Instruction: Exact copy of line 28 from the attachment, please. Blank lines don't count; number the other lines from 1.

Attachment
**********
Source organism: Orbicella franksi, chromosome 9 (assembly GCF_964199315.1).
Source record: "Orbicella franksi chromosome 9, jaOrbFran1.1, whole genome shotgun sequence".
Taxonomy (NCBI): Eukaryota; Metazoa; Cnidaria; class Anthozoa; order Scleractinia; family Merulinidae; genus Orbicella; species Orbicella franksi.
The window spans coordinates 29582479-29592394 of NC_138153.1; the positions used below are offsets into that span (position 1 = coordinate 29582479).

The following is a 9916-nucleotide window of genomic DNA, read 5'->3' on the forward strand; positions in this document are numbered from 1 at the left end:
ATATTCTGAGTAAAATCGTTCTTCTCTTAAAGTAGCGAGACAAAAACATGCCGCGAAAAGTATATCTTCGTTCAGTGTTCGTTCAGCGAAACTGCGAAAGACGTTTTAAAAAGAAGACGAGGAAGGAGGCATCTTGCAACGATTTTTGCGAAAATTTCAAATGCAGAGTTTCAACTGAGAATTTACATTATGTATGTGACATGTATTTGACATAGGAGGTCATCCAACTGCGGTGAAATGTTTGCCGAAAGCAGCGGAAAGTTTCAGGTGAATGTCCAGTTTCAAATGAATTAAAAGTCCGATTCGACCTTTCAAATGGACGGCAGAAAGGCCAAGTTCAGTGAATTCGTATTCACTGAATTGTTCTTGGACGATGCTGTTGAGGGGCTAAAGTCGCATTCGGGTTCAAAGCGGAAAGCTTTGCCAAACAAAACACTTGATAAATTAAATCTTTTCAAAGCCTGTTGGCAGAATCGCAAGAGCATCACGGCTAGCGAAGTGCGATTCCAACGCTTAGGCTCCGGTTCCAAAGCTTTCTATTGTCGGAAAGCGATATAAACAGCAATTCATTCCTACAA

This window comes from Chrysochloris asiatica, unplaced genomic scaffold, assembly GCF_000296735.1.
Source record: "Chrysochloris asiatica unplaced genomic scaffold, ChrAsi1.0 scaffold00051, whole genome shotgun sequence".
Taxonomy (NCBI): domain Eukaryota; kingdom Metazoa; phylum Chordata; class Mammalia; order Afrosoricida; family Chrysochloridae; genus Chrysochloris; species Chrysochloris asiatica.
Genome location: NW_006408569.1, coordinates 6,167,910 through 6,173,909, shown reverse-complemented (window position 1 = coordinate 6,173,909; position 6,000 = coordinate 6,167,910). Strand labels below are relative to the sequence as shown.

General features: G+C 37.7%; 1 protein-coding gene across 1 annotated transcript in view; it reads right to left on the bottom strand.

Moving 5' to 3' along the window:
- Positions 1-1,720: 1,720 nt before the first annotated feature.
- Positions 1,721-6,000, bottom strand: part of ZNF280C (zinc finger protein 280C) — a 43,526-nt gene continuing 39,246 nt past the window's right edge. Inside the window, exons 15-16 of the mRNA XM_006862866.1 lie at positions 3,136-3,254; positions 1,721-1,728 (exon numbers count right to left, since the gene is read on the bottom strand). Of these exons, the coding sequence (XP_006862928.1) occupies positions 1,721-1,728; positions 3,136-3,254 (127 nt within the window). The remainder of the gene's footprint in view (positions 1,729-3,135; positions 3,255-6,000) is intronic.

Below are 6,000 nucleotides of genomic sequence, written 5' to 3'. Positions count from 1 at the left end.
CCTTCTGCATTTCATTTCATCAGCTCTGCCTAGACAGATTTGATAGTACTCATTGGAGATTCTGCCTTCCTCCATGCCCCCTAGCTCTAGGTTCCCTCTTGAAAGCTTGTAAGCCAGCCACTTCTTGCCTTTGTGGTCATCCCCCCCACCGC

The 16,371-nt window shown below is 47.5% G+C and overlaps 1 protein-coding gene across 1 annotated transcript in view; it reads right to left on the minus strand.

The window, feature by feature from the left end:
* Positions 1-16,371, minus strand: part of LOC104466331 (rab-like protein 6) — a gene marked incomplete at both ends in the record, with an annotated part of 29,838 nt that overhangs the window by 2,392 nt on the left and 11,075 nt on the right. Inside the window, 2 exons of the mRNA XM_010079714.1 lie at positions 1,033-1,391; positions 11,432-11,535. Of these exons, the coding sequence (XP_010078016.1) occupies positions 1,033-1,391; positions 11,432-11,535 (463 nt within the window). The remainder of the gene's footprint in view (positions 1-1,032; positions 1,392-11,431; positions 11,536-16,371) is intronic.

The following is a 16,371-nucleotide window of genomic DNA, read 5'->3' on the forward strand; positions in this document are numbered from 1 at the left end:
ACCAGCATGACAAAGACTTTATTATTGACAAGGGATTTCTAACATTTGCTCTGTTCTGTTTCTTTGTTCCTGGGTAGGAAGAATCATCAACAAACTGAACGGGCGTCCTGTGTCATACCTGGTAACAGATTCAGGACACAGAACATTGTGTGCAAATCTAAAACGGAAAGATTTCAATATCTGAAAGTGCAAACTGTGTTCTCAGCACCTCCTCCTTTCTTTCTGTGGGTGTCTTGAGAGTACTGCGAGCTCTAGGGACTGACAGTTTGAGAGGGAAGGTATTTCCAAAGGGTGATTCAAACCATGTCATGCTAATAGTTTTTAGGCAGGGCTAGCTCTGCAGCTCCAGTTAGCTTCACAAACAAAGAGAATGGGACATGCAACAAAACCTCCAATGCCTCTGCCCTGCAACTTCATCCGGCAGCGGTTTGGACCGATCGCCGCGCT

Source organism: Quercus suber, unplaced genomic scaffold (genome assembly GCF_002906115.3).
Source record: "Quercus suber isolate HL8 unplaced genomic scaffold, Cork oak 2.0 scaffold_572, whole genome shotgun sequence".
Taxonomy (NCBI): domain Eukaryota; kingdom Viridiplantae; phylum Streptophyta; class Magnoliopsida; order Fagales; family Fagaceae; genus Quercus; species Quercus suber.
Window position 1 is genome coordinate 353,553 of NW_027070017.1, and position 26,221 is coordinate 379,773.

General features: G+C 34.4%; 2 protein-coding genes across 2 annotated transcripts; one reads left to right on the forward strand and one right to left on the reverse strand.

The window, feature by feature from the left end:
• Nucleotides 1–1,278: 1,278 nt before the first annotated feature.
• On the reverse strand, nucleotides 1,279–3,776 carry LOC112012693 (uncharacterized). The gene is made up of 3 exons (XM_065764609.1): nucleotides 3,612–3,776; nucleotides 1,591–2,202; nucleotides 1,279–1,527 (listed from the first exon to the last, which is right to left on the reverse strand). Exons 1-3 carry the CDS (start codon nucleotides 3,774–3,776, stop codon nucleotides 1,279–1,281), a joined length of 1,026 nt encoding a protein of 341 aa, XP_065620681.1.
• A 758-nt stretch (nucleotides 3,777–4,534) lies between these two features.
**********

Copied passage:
• Nucleotides 1–1,278: 1,278 nt before the first annotated feature.